A RATHER UNFORTUNATE INCIDENT occurred in India in September 1657. The Mughal emperor of India, Shah Jahan — the man who commissioned the Taj Mahal — fell ill. He recovered soon enough, but the die was cast. Three of his sons, who were far away, suspecting that he had died, conspired, individually and together, to get the throne. Of these three sons, Aurangzeb, came to finally rule India in 1658. Shah Jahan’s favorite son, Dara Shukoh, who was with his father during his illness, and who had been pretty much declared the next emperor of India, did not make it to the throne. Supriya Gandhi’s book about Dara Shukoh is aptly titled The Emperor Who Never Was. The book is a picture of India of that time — a picture of emperors, princes, princesses, ascetics, mystics, poets, scholars, clerics, historians.

Dara Shukoh was defeated in battle by Aurangzeb, on a scorching day in June in Samugarh, a battle that Supriya Gandhi quite rightly describes as a “crucial battle in the subcontinent’s history.” India has had many battles that have shaped its history: Alexander got past Porus, Babur trounced Ibrahim Lodi, East India Company’s Robert Clive decimated the forces of Siraj-ud-daulah, Arthur Wellesley triumphed over Tipu Sultan. But no battle reverberates in India, even today, as the one at Samugarh. Its effects are too real to be driven into the sleepy corners of forgetful memory. Dara was on the run after the battle, and when finally captured, he was publicly humiliated and possibly beheaded. His severed head, as a dubious story relates, was shown to Shah Jahan.

Yet Dara has lived on. There is a never-ending fascination about him: for a prince who never came to rule India, he has got more attention than many actual emperors have. Gandhi’s account of Dara Shukoh shows why. Dara stood out, even among the talented Mughals. He may not have possessed the magnificent writing skills of Babur, the first Mughal. Nor did he have the flowing aesthetic sense of Jahangir, his grandfather (not that Dara was too far behind in his aesthetic abilities). But Dara more than made up with his intense interest in mysticism. He didn’t have much interest in the common piety that religion often enforces, but wanted to experience the ultimate truth that lay behind this common piety. And he did have remarkable experiences.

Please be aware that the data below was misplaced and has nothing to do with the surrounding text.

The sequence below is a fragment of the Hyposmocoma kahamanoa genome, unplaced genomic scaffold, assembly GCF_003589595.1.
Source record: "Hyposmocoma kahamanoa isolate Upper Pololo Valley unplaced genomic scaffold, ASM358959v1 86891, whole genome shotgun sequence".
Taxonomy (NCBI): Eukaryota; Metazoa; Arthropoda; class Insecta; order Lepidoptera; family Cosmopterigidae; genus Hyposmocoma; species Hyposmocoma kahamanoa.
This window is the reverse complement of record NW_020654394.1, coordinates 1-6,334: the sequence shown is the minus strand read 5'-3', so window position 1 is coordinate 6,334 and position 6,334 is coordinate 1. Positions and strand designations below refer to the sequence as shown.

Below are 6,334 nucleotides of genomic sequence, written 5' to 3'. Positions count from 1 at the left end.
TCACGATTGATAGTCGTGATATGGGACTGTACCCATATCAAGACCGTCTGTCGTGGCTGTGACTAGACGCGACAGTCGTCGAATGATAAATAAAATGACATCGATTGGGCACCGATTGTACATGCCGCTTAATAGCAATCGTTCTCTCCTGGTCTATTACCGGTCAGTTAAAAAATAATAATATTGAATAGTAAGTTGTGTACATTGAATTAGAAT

So great was Dara’s thirst to experience the ultimate reality that, once, while he had gone to meet a Sufi mystic named Miyan Mir, he stooped to pick up and eat the chewed cloves that had been spat out by Mir and were lying scattered on the ground. This softened the rather gruff Miyan Mir; he found Dara to be a willing and able disciple. Mughal emperors were deeply attracted to Sufis and other ascetics. Jahangir, for instance, had visited and recorded his conversations with the Hindu ascetic, Chidrup. The holy man lived in a smallish cave and it is remarkable that Jahangir visited him rather than commanding him to come to court. Gandhi has delightfully careful descriptions of Mughal paintings in her book, and there is one about the painting devoted to the famous meeting between the emperor and Chidrup.